Greg Marius, a former signed artist to Profile Records, was thinking business outside of Hip-Hop before Sean ‘Diddy’ Combs was able to go to the clubs! Marius took the time out to speak to The Industry Cosign about what makes him legendary.
How long have you been running The Entertainers Basketball Classic (AKA Ruckers) and how did it initially get its start?
I have been running the EBC since 1982 as a player and founder. We never was aka Rucker. It started with a friendly challenge by the Crash Crew that became the first game at Mount Morris park in front of a capacity crowd.
When you started the league, what was the purpose and did you ever anticipate it becoming the type of legendary street ball tournament it has become?
The purpose was only to play one game against the Crash Crew, who we beat by 59 points. That game was not only witnessed by fans but every rap group who had a record out was there and challenged us and I decided to create a weekend tournament. I never anticipated being more than a place for us to come have fun and play the sport we enjoyed so much.
Why do you think the league got so popular and impactful?
The league got popular because Hip Hop was new and hot and every rap group who was relevant at the time was a part of the league.
When did you realize that what you started was a big thing to the general public and Harlem specifically?
I realized after the first 2 years and I didn’t want to continue running the tournament by myself and my boy Richard Wheeler, that I had enough. And while working at AJ Lesters that following summer, I found many people recognizing me and asking why I didn’t have the tournament this summer? This made me realize that I felt what they was feeling and I vowed to myself I would start it back and keep it going. So I started back at a park closer to where I lived, which was 139th st park.
Who was your first ‘celebrity’ ballplayer and who was the first ‘Rucker’ basketball player to make it to the pros?
The partnership happened when I met Shawn Bryant, who use to work at the NBA and had started a sports marketing company. He was friends with Adam Silver. They understood the impact I had on their younger players, who were risking their careers playing in an outdoor tournament, even when it was forbidden for them.
You were able to create other businesses outside of the tournament, would you like to tell us what they are and if you have any plans to expand to other businesses?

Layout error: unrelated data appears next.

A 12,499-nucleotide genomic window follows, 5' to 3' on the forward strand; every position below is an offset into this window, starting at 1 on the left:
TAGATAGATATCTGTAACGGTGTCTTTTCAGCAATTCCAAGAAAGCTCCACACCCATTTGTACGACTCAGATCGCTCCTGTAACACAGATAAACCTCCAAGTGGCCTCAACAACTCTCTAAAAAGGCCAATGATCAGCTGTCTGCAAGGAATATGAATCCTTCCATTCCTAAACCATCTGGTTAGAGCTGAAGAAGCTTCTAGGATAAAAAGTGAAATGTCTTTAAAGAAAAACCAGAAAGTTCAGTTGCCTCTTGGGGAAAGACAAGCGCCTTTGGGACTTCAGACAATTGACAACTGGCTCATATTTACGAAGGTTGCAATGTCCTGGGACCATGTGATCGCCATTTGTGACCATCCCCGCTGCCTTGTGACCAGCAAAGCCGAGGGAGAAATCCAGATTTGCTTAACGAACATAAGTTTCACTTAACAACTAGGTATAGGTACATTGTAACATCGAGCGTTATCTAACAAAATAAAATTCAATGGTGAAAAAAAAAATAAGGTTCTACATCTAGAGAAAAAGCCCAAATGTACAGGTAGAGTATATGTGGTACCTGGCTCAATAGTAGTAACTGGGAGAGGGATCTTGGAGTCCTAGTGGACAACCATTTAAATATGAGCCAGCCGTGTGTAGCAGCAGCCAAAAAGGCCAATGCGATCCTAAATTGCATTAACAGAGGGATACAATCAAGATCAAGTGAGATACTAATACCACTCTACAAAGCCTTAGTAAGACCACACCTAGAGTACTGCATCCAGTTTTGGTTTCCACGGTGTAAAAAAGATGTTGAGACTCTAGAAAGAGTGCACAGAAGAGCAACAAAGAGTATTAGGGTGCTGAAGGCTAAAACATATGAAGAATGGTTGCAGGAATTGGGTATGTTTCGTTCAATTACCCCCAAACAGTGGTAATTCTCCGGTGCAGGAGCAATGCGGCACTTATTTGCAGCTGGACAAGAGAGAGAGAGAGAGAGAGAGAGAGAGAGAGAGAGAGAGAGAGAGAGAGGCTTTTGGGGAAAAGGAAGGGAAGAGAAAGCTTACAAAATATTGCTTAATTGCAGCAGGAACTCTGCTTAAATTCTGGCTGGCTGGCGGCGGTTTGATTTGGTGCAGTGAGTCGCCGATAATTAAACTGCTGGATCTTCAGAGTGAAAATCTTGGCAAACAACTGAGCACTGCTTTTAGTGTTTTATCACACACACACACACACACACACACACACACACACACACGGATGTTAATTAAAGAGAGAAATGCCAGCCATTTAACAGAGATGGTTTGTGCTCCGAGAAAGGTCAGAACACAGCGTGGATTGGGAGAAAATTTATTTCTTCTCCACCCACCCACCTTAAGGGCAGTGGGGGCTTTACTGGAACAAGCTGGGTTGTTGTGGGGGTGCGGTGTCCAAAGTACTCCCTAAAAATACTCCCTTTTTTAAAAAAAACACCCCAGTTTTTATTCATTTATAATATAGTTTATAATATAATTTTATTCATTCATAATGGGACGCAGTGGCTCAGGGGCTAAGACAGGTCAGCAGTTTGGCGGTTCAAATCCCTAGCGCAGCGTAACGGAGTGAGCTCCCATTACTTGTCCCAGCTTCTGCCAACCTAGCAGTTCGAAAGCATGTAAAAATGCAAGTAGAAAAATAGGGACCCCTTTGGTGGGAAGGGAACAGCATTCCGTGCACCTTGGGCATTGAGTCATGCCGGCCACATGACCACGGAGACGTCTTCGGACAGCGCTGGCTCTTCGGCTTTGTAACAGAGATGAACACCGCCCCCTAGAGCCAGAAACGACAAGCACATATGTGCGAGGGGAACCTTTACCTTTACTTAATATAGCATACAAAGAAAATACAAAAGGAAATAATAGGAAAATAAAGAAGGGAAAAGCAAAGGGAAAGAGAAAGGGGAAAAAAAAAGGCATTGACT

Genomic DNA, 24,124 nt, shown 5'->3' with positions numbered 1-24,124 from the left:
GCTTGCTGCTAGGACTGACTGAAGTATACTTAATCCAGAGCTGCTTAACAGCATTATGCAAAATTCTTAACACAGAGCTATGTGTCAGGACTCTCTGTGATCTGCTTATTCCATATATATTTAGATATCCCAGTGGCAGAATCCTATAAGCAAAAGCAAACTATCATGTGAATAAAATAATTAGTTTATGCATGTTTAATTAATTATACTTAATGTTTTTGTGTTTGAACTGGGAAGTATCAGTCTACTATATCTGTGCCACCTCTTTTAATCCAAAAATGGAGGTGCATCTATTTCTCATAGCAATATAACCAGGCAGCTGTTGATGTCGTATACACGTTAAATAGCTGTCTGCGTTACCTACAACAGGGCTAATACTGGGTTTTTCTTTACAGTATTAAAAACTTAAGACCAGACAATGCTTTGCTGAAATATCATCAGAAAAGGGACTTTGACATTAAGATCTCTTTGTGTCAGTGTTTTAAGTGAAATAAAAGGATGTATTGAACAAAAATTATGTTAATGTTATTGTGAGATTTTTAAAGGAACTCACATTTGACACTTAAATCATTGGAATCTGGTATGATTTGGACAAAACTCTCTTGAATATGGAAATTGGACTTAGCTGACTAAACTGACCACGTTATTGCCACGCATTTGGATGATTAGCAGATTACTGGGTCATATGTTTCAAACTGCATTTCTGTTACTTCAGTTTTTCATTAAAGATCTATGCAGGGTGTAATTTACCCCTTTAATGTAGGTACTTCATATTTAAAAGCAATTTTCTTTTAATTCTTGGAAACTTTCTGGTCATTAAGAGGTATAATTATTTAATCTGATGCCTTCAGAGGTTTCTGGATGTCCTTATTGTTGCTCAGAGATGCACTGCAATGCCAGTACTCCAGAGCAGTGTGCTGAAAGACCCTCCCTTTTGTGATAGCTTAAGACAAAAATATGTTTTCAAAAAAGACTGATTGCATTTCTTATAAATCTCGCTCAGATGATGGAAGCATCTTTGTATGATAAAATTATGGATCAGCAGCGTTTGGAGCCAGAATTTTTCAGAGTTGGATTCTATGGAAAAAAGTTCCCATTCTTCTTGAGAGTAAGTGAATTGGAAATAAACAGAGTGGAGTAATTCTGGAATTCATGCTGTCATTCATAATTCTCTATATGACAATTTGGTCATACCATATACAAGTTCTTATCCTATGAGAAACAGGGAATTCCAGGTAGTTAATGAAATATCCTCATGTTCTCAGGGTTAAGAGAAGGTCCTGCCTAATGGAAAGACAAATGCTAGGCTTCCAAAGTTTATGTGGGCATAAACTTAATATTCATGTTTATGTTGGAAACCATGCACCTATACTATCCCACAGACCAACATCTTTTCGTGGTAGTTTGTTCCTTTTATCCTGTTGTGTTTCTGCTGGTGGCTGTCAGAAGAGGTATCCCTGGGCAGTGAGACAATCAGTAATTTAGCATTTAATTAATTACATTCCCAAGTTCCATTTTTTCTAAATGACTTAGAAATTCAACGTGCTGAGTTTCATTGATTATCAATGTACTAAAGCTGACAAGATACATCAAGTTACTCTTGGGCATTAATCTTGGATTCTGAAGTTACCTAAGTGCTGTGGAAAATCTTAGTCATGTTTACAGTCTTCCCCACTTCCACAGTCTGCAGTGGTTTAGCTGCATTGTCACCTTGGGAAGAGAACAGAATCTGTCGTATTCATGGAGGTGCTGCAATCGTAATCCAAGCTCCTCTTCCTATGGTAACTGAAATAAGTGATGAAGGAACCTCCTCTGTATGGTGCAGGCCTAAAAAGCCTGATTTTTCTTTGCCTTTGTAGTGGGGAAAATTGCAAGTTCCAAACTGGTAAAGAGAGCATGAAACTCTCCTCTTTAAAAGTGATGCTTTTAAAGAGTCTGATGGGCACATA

I created the first traveling team for streetball, a sports bar in Harlem, a merchandizing line and EBC America, where we rented Madison Square Garden twice and The Barclay Center. We plan to operate our South Beach weekend event again.
Why do you think The EBC is still so popular amongst basketball enthusiasts?
We are the foundation and any good foundation, others follow. But you always come back to the foundation. Plus, we are visionaries and creative. We look for the next edge.
Many people don’t realize you actually were, not only a rapper, but a signed artist to Profile Records. What led you to become a rapper and how did you make the transformation from artist to executive? You were one of the first rappers to actually have a successful business outside of Hip Hop, when people thought Hip hop was just a fad.
I believe being an entrepreneur was always in my blood. I watched my mother and also my friend from Queens, from my grammar years, be a paper boy and know how to take his money and get the things he wanted. We had a band in which I played keyboards and I played recitals for school growing up, so I always loved music. One day my cousin came to visit who use to hang with Kool Herc. They lived on the same block. He had this bongo rock record and started break dancing. I fell in love with the whole culture and it was all uphill from there.
Where has EBC taken you that you might not have gone if it wasn’t in existence?
I meet a lot of celebrities, actresses and actors, traveled the world, met 4 billionaires and know everyone in the NBA, from the commissioner to the owners, to the players and staff. It’s been an amazing journey.
How long will Greg Marius be the commissioner of The Entertainers Basketball Classic?
I hope to pass the torch in the next 5 years so I can relax and watch it keep growing through the hands of a new young person.
Any last thoughts or comments?
Yeah, we’re not Rucker and never have been. No disrespect to them but we are EBC!